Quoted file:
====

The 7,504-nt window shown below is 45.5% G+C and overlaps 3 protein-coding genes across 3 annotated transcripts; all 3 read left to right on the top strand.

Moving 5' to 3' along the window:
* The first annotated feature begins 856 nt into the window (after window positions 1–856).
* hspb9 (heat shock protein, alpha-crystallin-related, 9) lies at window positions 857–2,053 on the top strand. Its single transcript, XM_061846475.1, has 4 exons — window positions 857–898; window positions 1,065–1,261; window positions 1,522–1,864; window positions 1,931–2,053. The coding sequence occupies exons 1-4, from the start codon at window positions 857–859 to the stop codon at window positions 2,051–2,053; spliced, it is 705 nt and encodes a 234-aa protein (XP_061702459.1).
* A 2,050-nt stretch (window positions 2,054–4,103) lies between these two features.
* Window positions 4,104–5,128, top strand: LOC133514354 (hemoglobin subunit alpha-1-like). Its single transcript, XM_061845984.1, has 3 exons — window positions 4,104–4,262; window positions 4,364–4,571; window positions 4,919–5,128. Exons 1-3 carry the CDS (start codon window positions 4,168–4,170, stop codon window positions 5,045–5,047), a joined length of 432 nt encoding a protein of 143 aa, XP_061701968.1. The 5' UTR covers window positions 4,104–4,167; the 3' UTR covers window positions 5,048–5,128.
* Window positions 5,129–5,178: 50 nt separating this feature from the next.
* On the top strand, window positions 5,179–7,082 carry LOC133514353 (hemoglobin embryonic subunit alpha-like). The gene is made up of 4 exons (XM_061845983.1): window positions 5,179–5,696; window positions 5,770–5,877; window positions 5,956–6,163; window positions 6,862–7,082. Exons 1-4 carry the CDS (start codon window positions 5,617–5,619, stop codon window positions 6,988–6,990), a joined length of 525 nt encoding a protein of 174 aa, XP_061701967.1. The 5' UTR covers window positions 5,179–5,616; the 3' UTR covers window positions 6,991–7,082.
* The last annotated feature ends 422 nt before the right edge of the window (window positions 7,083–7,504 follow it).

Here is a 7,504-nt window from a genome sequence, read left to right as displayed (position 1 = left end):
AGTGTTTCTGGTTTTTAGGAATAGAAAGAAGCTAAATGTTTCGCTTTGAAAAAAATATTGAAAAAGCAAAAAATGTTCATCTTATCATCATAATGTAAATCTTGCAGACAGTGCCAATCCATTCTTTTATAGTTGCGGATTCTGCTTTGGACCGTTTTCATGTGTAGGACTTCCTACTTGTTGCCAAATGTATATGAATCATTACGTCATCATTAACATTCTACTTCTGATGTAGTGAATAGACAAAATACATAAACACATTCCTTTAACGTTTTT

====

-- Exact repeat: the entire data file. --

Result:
The 7,504-nt window shown below is 45.5% G+C and overlaps 3 protein-coding genes across 3 annotated transcripts; all 3 read left to right on the top strand.

Moving 5' to 3' along the window:
* The first annotated feature begins 856 nt into the window (after window positions 1–856).
* hspb9 (heat shock protein, alpha-crystallin-related, 9) lies at window positions 857–2,053 on the top strand. Its single transcript, XM_061846475.1, has 4 exons — window positions 857–898; window positions 1,065–1,261; window positions 1,522–1,864; window positions 1,931–2,053. The coding sequence occupies exons 1-4, from the start codon at window positions 857–859 to the stop codon at window positions 2,051–2,053; spliced, it is 705 nt and encodes a 234-aa protein (XP_061702459.1).
* A 2,050-nt stretch (window positions 2,054–4,103) lies between these two features.
* Window positions 4,104–5,128, top strand: LOC133514354 (hemoglobin subunit alpha-1-like). Its single transcript, XM_061845984.1, has 3 exons — window positions 4,104–4,262; window positions 4,364–4,571; window positions 4,919–5,128. Exons 1-3 carry the CDS (start codon window positions 4,168–4,170, stop codon window positions 5,045–5,047), a joined length of 432 nt encoding a protein of 143 aa, XP_061701968.1. The 5' UTR covers window positions 4,104–4,167; the 3' UTR covers window positions 5,048–5,128.
* Window positions 5,129–5,178: 50 nt separating this feature from the next.
* On the top strand, window positions 5,179–7,082 carry LOC133514353 (hemoglobin embryonic subunit alpha-like). The gene is made up of 4 exons (XM_061845983.1): window positions 5,179–5,696; window positions 5,770–5,877; window positions 5,956–6,163; window positions 6,862–7,082. Exons 1-4 carry the CDS (start codon window positions 5,617–5,619, stop codon window positions 6,988–6,990), a joined length of 525 nt encoding a protein of 174 aa, XP_061701967.1. The 5' UTR covers window positions 5,179–5,616; the 3' UTR covers window positions 6,991–7,082.
* The last annotated feature ends 422 nt before the right edge of the window (window positions 7,083–7,504 follow it).

Here is a 7,504-nt window from a genome sequence, read left to right as displayed (position 1 = left end):
AGTGTTTCTGGTTTTTAGGAATAGAAAGAAGCTAAATGTTTCGCTTTGAAAAAAATATTGAAAAAGCAAAAAATGTTCATCTTATCATCATAATGTAAATCTTGCAGACAGTGCCAATCCATTCTTTTATAGTTGCGGATTCTGCTTTGGACCGTTTTCATGTGTAGGACTTCCTACTTGTTGCCAAATGTATATGAATCATTACGTCATCATTAACATTCTACTTCTGATGTAGTGAATAGACAAAATACATAAACACATTCCTTTAACGTTTTT